Severe infections emerge from commensal bacteria by adaptive evolution

Bernadette C. Young*, Chieh Hsi Wu, N. Claire Gordon, Kevin Cole, James R. Price, Elian Liu, Anna E. Sheppard, Sanuki Perera, Jane Charlesworth, Tanya Golubchik, Zamin Iqbal, Rory Bowden, Ruth C. Massey, John Paul, Derrick W. Crook, Timothy E. Peto, A. Sarah Walker, Martin J. Llewelyn, David Wyllie, Daniel J. Wilson

*Corresponding author for this work

Research output: Contribution to journalArticlepeer-review

51 Citations (Scopus)

Abstract

Bacteria responsible for the greatest global mortality colonize the human microbiota far more frequently than they cause severe infections. Whether mutation and selection among commensal bacteria are associated with infection is unknown. We investigated de novo mutation in 1163 Staphylococcus aureus genomes from 105 infected patients with nose colonization. We report that 72% of infections emerged from the nose, with infecting and nose-colonizing bacteria showing parallel adaptive differences. We found 2.8-to-3.6-fold adaptive enrichments of protein-altering variants in genes responding to rsp, which regulates surface antigens and toxin production; agr, which regulates quorum-sensing, toxin production and abscess formation; and host-derived antimicrobial peptides. Adaptive mutations in pathogenesis-associated genes were 3.1-fold enriched in infecting but not nose-colonizing bacteria. None of these signatures were observed in healthy carriers nor at the species-level, suggesting infection-associated, short-term, within-host selection pressures. Our results show that signatures of spontaneous adaptive evolution are specifically associated with infection, raising new possibilities for diagnosis and treatment.

Original languageEnglish
Article numbere30637
JournaleLife
Volume6
DOIs
Publication statusPublished - 19 Dec 2017

Bibliographical note

Funding Information:
We would like to thank Ed Feil, Stephen Leslie, Gil McVean and Richard Moxon for helpful insights and useful discussions. Sequencing reads uploaded to short read archive (SRA) under BioProject PRJNA369475. RNAseq data relating to isolate from P005 (aka ‘patient S’) previously submitted under BioProject PRJNA279958. The views expressed in this publication are those of the authors and not necessarily those of the funders. This study was supported by the National Institute for Health Research (NIHR) Oxford Biomedical Research Centre (BRC), a Mérieux Research Grant, the National Institute for Health Research Health Protection Research Unit (NIHR HPRU) in Healthcare Associated Infections and Antimicrobial Resistance at Oxford University in partnership with Public Health England (PHE) (grant HPRU-2012–10041), and the Health Innovation Challenge Fund (a parallel funding partnership between the Wellcome Trust (grant WT098615/Z/12/Z) and the Department of Health (grant HICF-T5-358)). TEP and DWC are NIHR Senior Investigators. DJW and ZI are Sir Henry Dale Fellows, jointly funded by the Wellcome Trust and the Royal Society (Grants 101237/Z/ 13/Z and 102541/Z/13/Z). BCY is a Research Training Fellow funded by the Wellcome Trust (Grant 101611/Z/13/Z). We acknowledge the support of Wellcome Trust Centre for Human Genetics core funding (Grant 090532/Z/09/Z).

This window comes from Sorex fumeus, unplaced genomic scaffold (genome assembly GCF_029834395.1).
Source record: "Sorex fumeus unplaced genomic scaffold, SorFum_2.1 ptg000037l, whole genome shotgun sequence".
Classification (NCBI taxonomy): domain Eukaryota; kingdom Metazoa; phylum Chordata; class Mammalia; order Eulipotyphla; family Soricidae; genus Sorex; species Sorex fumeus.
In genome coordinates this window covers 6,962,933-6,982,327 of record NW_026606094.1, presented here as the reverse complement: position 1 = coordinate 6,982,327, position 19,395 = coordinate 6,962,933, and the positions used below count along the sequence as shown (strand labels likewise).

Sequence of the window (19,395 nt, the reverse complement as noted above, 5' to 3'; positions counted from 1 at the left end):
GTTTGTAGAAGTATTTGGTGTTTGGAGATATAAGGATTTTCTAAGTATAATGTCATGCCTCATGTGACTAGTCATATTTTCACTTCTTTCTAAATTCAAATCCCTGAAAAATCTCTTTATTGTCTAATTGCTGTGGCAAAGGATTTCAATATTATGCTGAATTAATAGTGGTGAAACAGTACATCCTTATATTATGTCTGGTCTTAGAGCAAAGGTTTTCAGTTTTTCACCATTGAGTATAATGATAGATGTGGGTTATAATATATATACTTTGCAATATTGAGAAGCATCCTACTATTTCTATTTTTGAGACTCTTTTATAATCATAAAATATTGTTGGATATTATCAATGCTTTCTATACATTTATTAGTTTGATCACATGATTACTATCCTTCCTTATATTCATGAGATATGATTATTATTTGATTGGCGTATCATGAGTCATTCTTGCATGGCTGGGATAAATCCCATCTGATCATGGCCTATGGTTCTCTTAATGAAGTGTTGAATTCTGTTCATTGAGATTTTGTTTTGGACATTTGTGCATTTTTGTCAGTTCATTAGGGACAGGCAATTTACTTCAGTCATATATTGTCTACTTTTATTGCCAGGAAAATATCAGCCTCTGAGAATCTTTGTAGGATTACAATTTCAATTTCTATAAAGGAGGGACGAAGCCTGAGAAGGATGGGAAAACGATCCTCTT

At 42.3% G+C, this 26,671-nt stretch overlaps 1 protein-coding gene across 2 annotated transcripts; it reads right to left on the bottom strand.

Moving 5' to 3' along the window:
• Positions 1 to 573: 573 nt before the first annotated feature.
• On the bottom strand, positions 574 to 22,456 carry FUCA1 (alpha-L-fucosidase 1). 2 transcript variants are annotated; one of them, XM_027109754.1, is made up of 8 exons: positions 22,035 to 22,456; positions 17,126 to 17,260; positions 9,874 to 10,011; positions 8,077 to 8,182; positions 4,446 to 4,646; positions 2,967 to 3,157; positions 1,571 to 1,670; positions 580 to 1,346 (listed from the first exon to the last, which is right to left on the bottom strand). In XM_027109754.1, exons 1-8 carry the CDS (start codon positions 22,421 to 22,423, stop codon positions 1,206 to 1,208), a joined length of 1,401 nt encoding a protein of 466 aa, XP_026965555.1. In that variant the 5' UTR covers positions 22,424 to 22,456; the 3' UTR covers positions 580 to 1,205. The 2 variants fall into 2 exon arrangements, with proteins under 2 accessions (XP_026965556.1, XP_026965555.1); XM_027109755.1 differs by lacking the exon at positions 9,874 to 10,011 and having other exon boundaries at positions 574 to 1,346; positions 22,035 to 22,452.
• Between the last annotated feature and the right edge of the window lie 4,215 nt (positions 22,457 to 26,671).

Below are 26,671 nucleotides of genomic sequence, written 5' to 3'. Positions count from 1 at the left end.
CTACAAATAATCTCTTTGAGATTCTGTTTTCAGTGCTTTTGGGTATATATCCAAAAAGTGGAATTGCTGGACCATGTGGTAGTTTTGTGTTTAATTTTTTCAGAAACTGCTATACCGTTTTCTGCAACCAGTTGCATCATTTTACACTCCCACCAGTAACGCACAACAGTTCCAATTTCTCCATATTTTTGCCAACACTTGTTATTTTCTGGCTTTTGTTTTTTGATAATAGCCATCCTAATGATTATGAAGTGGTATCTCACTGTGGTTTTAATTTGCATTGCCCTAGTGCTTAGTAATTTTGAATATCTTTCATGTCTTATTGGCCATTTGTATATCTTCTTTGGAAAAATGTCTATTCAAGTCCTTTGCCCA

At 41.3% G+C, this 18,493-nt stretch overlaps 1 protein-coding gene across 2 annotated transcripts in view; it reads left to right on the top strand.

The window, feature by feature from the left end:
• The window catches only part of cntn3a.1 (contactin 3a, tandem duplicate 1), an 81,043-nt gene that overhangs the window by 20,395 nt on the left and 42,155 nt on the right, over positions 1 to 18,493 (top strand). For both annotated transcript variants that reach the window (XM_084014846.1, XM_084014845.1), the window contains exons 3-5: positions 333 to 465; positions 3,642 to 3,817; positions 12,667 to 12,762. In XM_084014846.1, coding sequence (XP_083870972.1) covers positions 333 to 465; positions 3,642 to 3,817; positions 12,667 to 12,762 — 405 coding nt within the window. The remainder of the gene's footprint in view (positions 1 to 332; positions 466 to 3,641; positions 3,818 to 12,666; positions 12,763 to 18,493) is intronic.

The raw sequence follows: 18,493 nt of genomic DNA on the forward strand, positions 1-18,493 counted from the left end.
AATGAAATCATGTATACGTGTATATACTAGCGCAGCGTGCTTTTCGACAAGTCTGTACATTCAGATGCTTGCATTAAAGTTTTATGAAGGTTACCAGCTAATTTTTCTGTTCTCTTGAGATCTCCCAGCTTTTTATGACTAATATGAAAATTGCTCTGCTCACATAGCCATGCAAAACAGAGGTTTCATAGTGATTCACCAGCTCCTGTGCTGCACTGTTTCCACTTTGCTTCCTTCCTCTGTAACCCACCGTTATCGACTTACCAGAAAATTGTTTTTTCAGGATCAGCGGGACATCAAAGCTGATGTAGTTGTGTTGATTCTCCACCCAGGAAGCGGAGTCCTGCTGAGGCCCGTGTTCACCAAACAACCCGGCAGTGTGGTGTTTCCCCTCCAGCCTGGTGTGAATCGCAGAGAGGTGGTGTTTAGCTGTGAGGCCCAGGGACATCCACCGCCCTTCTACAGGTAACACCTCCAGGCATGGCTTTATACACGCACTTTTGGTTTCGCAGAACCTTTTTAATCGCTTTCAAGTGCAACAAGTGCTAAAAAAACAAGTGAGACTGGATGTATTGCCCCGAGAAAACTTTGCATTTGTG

Funding Information:
We would like to thank Ed Feil, Stephen Leslie, Gil McVean and Richard Moxon for helpful insights and useful discussions. Sequencing reads uploaded to short read archive (SRA) under BioProject PRJNA369475. RNAseq data relating to isolate from P005 (aka ‘patient S’) previously submitted under BioProject PRJNA279958. The views expressed in this publication are those of the authors and not necessarily those of the funders. This study was supported by the National Institute for Health Research (NIHR) Oxford Biomedical Research Centre (BRC), a Mérieux Research Grant, the National Institute for Health Research Health Protection Research Unit (NIHR HPRU) in Healthcare Associated Infections and Antimicrobial Resistance at Oxford University in partnership with Public Health England (PHE) (grant HPRU-2012–10041), and the Health Innovation Challenge Fund (a parallel funding partnership between the Wellcome Trust (grant WT098615/Z/12/Z) and the Department of Health (grant HICF-T5-358)). TEP and DWC are NIHR Senior Investigators. DJW and ZI are Sir Henry Dale Fellows, jointly funded by the Wellcome Trust and the Royal Society (Grants 101237/Z/13/Z and 102541/Z/13/Z). BCY is a Research Training Fellow funded by the Wellcome Trust (Grant 101611/Z/13/Z). We acknowledge the support of Wellcome Trust Centre for Human Genetics core funding (Grant 090532/Z/09/Z).

Publisher Copyright:
© Young et al.

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